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It’s the end of the World as we know it…. blah blah blah
July 7, 2015
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It's the end of the World as we know it.... blah blah blah

                                                                           Photopin (license)

I spent most of June on vacation in the mountains of North Carolina. Little to no cell phone coverage. No internet. If we went down the mountain and into town all of our phones would light up like Christmas trees after a certain turn in the road. “You have 345 unread emails.” Oh, joy. The nearest Starbucks was fifteen miles away. I wrote very little and was surprisingly quite happy. I instead read three novels, worked on a giant puzzle with the kids, slept in, ignored my razor, and did all of the activities one can do when surrounded by some of the best nature we have here in the USA.

Then I came home and plugged back in. I discovered a few things. If I were gay I could now get married. Cool! My health insurance was not being yanked out from under me. Also cool. Donald Trump had joined the clown car of republican candidates for president. Okay? No chance in hell, but fun to watch. The women’s soccer team won the world cup for the first time. Very cool.

Oh, yeah. One other thing. The self publishing world went INSANE with the release of Kindle Unlimited Version TWO.

INSANE. YES, AS IN ALL CAPS INSANE.

I read a few threads on Kboards. I read Hugh Howey‘s piece on the subject. I read the article and comments on The Passive Voice. I read Amazons “announcement”, if you can even call it that, a few times. I would describe it as an exercise in of the word “vague”. When I was done reading I thought about it for about five minutes and came to this conclusion:

Nobody knows anything.

Like KUv1 there are no solid numbers with which to make even a slightly informed decision. If anything we are even more in the dark. Yet I see plenty of speculation about…..well, everything.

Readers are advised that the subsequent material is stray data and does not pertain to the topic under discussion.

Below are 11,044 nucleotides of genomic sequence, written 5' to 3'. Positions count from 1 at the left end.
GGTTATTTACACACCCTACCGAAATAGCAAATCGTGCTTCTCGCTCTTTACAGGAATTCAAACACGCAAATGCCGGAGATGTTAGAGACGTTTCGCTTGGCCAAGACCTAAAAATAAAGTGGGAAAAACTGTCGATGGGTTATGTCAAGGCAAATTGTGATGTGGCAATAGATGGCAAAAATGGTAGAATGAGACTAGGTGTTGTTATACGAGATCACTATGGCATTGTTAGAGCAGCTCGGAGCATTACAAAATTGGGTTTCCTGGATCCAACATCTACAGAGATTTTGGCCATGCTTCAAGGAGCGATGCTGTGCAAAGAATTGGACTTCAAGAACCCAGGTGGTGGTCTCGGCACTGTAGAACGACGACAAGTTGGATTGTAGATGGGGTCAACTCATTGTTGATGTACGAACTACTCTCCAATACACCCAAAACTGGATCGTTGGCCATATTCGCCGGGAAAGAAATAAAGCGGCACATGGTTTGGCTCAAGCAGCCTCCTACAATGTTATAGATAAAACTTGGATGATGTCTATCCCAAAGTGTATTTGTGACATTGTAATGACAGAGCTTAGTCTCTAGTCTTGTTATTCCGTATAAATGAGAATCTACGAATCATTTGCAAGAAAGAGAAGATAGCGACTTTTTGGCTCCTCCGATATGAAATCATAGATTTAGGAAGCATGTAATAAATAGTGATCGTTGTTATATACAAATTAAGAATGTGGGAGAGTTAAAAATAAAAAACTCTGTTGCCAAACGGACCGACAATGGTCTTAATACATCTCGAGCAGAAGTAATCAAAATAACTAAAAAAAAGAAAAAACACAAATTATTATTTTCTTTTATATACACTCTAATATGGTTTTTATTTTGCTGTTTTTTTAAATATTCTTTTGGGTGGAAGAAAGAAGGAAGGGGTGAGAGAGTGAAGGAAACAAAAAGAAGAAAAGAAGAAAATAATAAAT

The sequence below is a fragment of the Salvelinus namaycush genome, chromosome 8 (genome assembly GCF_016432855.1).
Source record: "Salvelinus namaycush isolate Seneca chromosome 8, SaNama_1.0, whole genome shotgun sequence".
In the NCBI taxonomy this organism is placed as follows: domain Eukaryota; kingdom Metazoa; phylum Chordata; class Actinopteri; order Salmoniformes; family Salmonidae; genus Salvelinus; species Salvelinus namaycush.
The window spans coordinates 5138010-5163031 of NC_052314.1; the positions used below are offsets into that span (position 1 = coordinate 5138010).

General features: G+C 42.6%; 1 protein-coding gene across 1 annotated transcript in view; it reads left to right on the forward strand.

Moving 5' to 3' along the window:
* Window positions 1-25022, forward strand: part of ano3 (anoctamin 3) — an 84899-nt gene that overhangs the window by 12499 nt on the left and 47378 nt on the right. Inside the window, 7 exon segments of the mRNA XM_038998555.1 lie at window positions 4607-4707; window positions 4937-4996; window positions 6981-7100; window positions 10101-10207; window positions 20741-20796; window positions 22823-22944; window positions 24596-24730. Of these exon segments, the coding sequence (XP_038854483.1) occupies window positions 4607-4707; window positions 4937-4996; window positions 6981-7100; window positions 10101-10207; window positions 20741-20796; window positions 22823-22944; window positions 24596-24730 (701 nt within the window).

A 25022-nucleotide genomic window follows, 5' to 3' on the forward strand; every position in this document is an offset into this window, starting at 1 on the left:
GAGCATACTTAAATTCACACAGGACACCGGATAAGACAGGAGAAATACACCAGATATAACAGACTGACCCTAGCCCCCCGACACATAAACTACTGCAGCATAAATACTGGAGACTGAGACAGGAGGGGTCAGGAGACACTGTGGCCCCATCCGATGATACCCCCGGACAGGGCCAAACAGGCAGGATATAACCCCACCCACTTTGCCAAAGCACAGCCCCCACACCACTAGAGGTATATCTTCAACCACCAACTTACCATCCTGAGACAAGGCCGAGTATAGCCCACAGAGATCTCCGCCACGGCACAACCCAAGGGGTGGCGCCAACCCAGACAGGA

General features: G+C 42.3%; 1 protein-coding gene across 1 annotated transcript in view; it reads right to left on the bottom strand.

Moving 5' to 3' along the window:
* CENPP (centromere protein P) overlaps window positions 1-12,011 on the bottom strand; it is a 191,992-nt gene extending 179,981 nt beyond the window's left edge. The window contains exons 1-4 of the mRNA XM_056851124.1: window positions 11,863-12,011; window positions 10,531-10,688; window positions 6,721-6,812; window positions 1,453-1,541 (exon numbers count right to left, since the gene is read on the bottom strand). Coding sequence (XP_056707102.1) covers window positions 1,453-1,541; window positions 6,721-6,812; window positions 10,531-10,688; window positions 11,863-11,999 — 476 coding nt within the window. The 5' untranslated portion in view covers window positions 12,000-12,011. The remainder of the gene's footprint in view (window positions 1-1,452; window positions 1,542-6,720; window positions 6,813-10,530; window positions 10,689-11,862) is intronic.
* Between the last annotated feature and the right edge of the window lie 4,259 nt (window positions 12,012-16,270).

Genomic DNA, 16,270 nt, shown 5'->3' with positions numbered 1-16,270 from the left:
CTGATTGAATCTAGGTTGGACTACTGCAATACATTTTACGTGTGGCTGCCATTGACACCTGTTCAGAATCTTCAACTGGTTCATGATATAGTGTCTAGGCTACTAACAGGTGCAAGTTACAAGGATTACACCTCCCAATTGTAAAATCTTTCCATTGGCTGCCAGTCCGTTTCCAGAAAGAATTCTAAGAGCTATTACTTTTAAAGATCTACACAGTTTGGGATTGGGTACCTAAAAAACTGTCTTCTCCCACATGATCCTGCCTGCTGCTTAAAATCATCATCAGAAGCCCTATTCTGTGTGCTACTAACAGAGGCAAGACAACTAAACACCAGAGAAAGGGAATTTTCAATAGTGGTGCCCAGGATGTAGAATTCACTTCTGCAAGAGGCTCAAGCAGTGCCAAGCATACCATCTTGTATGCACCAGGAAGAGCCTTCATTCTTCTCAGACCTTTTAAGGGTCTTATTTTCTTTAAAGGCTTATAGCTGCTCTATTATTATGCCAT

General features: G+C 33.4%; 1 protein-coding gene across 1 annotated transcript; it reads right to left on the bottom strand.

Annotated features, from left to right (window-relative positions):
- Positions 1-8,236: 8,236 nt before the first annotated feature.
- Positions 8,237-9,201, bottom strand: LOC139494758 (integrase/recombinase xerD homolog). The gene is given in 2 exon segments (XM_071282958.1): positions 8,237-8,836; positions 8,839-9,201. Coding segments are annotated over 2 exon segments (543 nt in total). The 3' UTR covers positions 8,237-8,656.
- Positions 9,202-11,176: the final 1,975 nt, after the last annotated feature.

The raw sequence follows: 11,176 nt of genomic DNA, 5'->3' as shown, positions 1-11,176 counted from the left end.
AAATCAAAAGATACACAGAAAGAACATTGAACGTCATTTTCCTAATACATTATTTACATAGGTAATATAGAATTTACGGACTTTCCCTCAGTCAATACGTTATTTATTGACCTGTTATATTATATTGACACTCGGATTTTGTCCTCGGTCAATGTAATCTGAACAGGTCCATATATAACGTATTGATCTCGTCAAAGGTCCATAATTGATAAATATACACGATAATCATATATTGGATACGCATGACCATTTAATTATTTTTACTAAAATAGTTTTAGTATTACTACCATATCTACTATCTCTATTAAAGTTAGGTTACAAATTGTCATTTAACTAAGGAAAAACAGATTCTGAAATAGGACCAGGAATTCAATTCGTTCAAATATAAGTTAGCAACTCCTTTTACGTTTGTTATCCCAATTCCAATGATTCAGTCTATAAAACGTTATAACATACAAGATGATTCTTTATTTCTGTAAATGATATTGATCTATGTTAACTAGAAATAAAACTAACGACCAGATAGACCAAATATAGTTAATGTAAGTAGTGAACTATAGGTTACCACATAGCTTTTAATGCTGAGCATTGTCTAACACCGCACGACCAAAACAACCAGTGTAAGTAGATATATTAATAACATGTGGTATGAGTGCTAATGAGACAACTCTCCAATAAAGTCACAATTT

Let’s review for a moment.

Amazon claims to have a pot of gold from which they will pay every KU author a share. Before this was done by title borrowed, now it will be determined by page count read. The pot is stated at 11 million dollars, but it has never stayed at the declared number for any month since its inception. So the 11 million number is really an unknown.

With KUv1 authors were paid by title and Amazon informed us of how many titles were borrowed via the dashboard. Now we are paid by pages read, but the number of books borrowed in relation to that number is now absent. So this number is really an unknown quantity as well. Without the number of books borrowed to compare to the number of pages read you have no idea what is happening. Even if you had them you would still be in the dark as you would not know the number of pages to apply to each book borrowed. Did people borrow ten books and read ten pages of each or did they borrow one book and read all 100 pages? It’s another piece of information Amazon evidently does not wish us to have.

Amazon has implemented what they are calling a “normalized page count”. How they determine this is not shared either. I imagine it has to do with keystrokes but what do I know. A James Patterson page is 177 words. A page for me is around 250 words. If you’re James Michener a page is over 400 words.

Either way, Amazon is not telling. Therefore you have no idea either. If you start thinking that you do remember that Amazon can change it at any time.

The payout per page is a hot debate. I’ve seen estimates ranging from 1 cent per page to as low as .0057 per page. It’s all a guess. Only Amazon knows and even then it’s a wait and see.

To top all of this off Amazon still demands that you be exclusive to them and give up all other platforms if you wish to participate in KUv2.

The short story writers, erotica writers, and serial writers are fuming as they believe this cuts their pay quite a bit. I imagine it will, but most writers will agree that KUv1 was grossly overpaying them. I have no dog in that hunt so I’ll take a pass.

It’ll take three months before anyone has barely enough numbers to crunch let alone predict the future. So I won’t be making any predictions myself.